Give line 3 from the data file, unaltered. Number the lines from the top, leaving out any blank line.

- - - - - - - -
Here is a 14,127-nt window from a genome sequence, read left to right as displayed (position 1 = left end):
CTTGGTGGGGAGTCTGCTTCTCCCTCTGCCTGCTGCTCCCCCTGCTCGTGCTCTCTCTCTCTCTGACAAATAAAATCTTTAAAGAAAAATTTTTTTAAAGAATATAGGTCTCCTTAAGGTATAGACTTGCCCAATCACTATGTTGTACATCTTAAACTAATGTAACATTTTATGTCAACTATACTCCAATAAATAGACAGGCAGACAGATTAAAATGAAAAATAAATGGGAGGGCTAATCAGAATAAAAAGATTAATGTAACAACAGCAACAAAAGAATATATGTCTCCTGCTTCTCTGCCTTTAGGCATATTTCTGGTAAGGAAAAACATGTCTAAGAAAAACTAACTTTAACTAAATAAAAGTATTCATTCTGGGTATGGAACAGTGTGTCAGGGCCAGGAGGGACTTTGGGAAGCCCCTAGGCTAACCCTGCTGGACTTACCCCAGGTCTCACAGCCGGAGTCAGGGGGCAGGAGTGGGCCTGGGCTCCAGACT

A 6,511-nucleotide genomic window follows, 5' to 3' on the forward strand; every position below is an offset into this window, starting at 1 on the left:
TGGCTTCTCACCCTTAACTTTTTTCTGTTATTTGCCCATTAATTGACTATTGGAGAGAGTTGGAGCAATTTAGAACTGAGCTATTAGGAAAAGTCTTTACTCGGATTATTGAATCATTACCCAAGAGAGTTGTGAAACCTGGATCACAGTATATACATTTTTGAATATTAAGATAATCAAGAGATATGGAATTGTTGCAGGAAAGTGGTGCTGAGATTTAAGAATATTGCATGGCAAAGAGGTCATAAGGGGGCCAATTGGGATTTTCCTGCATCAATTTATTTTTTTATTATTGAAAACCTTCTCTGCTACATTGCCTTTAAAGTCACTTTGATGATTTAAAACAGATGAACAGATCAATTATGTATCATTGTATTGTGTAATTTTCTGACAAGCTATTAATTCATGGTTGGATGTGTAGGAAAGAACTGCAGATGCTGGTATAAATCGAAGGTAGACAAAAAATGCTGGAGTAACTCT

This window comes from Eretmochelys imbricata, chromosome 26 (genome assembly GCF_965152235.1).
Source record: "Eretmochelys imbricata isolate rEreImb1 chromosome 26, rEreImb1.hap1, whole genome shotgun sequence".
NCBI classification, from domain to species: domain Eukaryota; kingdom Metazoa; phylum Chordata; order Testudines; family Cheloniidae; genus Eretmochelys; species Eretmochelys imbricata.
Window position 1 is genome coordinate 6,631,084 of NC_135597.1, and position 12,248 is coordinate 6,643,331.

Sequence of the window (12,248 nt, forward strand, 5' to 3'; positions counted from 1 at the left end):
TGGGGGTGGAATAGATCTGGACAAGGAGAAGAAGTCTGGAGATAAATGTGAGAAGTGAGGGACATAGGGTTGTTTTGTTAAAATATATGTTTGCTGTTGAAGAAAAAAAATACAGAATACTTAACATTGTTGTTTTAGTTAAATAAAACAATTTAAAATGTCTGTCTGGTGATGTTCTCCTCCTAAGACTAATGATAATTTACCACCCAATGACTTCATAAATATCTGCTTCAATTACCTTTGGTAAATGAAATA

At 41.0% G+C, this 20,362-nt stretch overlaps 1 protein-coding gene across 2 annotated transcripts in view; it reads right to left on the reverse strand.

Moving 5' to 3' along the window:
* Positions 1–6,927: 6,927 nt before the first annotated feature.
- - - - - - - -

A 6,511-nucleotide genomic window follows, 5' to 3' on the forward strand; every position below is an offset into this window, starting at 1 on the left: